And you see in the wake of Russia's really horrific, devastating decision to pull out of the Black Sea Grain Initiative, real revulsion in a lot of developing countries. And the PRC is very mindful of what public opinion in developing countries indicates. Indeed, the PRC is one of the major recipients of wheat that had been coming from Ukraine, from the Black Sea. So we're hopeful that in the dialogue that exists in North Korea and every place else, that Beijing is raising its voice and its concern over what Putin is doing. I would note also, that when Putin struck Odesa, in the wake of my visit there, it was actually the Chinese Consulate that shook and and itself was damaged in those strikes. So there's a lot to talk about.

MS. BURNETT: And certainly, that was very notable actually, that was something that Michael Bociurkiw, who is a resident in the port city of Odesa, a frequent guest on the show, wrote about, when he was writing about the strikes that he is living through day after day in Odessa. Right now, you point out that regarding this Grain deal, Ukraine is crucial. And it is right, I mean, it's one of the world's largest suppliers of grain corn, wheat, everything right. It was known as the breadbasket of the former USSR for a reason. The World Food Program gets 80 percent of its grain from Ukraine. And Michael Bociurkiw, who I just mentioned, also wrote, Administrator, quote, “as much as words of condemnation from a steer body, such as UNESCO, has become customary in response to Russian aggression, words don't repel missiles the way the Patriots do.” Do you support more Patriot missiles now as a way to provide security to Odesa, to provide security for this food that the world so desperately needs?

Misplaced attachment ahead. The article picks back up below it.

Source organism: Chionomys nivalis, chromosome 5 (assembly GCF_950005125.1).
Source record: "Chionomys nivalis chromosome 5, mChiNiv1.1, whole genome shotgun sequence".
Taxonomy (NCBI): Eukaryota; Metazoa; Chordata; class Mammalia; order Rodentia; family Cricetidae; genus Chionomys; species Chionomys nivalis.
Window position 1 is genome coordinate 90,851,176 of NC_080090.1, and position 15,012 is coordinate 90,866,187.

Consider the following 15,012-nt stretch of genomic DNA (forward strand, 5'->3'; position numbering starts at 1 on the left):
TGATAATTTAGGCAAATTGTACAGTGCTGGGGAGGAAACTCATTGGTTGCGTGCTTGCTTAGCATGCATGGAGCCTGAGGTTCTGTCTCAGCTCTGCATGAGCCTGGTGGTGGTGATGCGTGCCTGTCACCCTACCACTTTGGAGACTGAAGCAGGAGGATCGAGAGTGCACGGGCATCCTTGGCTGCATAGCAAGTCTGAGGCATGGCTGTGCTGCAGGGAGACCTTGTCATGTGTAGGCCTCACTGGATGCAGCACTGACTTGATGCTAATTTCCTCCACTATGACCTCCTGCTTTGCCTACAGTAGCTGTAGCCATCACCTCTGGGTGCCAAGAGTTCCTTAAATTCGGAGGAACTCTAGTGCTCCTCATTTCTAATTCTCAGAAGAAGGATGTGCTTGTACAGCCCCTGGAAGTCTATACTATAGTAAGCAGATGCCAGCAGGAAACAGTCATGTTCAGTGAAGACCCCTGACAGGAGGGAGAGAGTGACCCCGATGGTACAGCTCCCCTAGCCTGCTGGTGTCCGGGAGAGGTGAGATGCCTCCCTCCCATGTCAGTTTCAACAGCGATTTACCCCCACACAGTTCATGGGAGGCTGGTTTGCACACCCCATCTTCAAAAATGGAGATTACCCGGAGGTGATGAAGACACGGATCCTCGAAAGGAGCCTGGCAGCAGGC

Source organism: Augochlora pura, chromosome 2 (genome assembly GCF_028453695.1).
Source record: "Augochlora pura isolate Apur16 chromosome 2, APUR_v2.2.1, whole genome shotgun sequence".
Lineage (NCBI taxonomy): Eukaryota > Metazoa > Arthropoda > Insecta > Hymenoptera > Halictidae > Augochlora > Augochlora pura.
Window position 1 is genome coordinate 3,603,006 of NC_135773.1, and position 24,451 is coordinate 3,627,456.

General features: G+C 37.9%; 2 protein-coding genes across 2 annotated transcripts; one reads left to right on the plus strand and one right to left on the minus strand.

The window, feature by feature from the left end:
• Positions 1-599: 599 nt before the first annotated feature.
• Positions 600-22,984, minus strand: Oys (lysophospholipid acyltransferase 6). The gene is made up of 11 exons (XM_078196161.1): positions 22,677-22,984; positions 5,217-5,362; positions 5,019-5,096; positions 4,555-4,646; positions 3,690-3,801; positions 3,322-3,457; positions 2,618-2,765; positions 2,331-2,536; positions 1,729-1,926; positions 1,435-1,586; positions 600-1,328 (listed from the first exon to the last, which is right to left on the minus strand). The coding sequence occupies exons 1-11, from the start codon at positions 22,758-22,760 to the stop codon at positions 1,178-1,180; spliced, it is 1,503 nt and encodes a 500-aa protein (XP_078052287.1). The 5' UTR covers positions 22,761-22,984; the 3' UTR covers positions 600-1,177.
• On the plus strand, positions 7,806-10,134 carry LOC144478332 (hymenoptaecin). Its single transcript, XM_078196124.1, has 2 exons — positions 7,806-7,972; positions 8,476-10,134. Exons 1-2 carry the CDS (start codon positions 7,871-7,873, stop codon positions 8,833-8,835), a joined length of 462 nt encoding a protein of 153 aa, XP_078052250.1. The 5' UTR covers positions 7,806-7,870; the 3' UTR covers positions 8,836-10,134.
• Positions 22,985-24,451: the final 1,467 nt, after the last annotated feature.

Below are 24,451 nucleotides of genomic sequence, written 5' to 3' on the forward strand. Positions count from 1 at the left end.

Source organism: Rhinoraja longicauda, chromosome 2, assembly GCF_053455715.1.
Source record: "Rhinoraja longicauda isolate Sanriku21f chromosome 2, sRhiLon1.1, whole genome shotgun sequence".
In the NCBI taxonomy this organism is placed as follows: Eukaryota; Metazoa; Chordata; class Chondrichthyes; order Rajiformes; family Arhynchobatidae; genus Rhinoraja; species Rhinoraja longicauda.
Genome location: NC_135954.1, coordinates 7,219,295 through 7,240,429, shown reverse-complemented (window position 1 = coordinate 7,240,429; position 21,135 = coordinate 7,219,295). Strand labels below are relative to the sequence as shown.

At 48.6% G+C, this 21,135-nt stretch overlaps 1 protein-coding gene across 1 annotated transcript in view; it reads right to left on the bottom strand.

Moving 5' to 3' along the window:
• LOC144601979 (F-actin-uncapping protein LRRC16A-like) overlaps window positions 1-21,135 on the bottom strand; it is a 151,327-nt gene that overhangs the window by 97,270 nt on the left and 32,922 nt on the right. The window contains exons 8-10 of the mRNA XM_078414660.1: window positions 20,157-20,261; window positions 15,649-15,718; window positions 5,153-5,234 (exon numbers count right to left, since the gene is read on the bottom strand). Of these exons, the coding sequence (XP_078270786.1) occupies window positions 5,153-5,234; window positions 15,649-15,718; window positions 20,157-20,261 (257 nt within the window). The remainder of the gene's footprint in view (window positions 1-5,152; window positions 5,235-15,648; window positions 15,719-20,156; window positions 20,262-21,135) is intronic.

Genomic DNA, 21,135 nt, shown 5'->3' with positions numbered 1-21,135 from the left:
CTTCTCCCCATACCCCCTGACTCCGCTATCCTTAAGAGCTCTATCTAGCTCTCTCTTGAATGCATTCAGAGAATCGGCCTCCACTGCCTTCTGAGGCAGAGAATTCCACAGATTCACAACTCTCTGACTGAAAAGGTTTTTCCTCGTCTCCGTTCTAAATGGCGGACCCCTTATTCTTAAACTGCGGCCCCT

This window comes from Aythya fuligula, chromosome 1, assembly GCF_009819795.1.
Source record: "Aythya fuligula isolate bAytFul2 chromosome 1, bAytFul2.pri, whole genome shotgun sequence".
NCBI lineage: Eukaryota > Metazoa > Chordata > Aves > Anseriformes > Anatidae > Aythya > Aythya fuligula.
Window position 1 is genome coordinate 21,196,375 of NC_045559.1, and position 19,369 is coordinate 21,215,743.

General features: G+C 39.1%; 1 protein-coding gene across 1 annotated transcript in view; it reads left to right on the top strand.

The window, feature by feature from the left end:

ADMINISTRATOR POWER: Well, I met with President Zelenskyy, the day after actually the most severe strikes on Odesa, and again, just the day after I had been in Odessa, myself. And we discussed a variety of ways of defending a city that had actually been – relative to other Ukrainian cities – relatively immune to the kind of bombardment and missile strikes, in part because of this UN-brokered deal that offered a kind of collateral protection, it seems.